There was an error in this gadget

Sunday, January 30, 2011

The 41 Minute Hour

When you sit down to watch an hour of televison did you know that you are now getting only 41 minutes of actual programming?
The television industry is killing the goose that laid the golden egg.  They are self destructing. 
First of all there is the absence of intellectual television programs anymore if indeed there ever were any. It’s becoming a vast wasteland punctuated by rude, irritating, frenetic, and crass intrusions.  Anytime I turn the television on there is always a commercial running, it never fails.  Not only that but there is an understanding among the networks to run them all at the same time on all networks so that no matter which channel you turn to there is a commercial on. Who would come up with such a dunder-headed idea?  Do they really think that I or anyone else will turn from one commercial just to tune into another commercial and another ad nauseum??  That line of reasoning doesn’t work at my house.  Like more and more people are doing, I’m turning on the computer to get my news quietly.
  I turn on the laptop in the mornings to get my quiet news fix SANS the latest noisy ads for vacuum cleaners, futuristic cars, magical anti-aging potions and every techno geeks dream gadget of the month.  Lastly I do not miss the often violent and always loud promos for whatever programming there might be left.  It’s becoming a waste of my money every month.
In a recent column in the Regina Leader Post of January 27th, 2011 an acclaimed producer is concerned about the present state of network drama and he should know.  He has created legal dramas such as Picket Fences, Ally McBeal, The Practice, Boston Legal, and now Harry’s Law.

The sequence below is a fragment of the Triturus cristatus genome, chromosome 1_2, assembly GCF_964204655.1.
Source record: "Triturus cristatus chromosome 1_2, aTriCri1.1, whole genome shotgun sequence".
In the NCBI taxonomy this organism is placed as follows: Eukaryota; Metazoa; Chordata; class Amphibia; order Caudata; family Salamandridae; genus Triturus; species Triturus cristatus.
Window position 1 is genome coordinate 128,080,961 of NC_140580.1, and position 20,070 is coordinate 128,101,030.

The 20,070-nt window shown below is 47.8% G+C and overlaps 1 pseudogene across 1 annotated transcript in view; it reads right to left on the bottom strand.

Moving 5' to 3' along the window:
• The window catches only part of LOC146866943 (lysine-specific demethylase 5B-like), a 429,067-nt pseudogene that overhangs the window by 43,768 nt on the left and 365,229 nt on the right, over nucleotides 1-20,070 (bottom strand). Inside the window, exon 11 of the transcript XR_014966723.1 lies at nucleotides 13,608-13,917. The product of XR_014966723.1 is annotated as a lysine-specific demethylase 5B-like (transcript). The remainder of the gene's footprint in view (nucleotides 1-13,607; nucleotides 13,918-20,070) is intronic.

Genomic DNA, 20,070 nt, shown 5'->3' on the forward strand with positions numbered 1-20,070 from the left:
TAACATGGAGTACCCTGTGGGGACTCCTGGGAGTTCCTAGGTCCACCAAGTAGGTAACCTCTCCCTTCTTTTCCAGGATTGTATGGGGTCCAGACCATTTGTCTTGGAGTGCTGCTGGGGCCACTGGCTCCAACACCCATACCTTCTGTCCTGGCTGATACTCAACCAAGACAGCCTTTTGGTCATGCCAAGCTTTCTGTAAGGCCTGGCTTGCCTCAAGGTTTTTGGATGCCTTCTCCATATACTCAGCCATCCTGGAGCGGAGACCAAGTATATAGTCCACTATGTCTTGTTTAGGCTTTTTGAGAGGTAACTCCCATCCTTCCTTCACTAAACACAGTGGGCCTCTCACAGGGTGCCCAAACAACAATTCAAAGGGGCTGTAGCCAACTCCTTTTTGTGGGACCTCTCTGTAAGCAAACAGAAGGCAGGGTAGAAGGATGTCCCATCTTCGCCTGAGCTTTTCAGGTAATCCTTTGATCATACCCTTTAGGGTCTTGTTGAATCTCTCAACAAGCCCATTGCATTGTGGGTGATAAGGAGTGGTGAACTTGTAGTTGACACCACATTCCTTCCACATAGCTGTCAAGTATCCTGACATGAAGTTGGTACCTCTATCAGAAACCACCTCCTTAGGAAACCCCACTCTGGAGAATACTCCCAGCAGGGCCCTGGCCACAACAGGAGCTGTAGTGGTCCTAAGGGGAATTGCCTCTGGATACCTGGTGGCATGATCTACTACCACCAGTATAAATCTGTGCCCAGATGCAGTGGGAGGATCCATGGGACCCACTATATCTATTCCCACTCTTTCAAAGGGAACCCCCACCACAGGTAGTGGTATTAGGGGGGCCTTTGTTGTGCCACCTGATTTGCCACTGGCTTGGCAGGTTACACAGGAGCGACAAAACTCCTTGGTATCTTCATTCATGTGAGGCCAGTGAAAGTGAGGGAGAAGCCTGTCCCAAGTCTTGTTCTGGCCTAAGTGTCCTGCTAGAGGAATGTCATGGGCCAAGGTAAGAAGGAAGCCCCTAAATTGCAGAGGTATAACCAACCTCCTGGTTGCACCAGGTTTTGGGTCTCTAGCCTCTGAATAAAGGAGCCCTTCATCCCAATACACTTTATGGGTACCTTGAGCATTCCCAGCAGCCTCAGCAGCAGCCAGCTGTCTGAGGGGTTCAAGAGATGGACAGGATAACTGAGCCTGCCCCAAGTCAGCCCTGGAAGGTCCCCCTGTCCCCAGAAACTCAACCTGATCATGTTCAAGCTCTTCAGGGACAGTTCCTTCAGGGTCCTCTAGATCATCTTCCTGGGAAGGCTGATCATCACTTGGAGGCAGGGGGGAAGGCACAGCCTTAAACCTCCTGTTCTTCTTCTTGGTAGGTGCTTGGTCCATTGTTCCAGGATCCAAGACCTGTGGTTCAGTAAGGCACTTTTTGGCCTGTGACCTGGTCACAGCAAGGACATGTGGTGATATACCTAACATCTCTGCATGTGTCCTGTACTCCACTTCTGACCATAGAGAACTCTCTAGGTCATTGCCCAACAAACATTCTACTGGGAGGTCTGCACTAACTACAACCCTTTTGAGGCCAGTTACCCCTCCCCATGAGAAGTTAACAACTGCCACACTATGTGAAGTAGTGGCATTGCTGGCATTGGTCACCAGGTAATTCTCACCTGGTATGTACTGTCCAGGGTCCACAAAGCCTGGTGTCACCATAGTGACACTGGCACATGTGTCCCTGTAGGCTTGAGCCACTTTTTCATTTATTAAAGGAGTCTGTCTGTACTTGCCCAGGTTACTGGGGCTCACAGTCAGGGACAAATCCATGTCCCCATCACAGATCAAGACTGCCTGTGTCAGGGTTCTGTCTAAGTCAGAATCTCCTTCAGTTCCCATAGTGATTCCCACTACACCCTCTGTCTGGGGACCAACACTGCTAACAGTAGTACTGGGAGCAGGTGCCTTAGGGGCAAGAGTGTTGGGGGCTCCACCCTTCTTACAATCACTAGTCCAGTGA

David E. Kelley warned several years ago at a Television Critics Association gathering for Boston Legal that the constant pressure on TV writers and producers to accommodate longer commercial breaks, and more of them, was eroding his ability to tell a coherent story honestly and truthfully, within the constraints of a 42-minute hour.  “I think there are a lot of smart dramas on the networks, but I do remain frustrated, though, by the lack of time we get to tell our story. Historically, if you look at my shows, they start slowly and build.  Where once we were at 48 minutes, we’re now down to 41.  Broken into six acts it is more difficult to tell the slower, emotionally building stories.  It’s more incumbent on us to be noisy.  The commercials we compete with are noisy,” Kelley said.
My eyes popped when I saw that number.  Advertising has taken over to such a degree that this vehicle which we once turned to for entertainment and diversion has become a virtual store-front window for advertisement.  At one time when you watched a program it was occasionally interrupted by advertising.  Now you watch advertising which is occasionally interrupted by programming!  It’s gone so far that dilution of content presented is to the point of non-substance or perhaps that is what is meant by the law of diminishing returns.  It’s the death knell for the cable industry as we know it.

No comments:

Post a Comment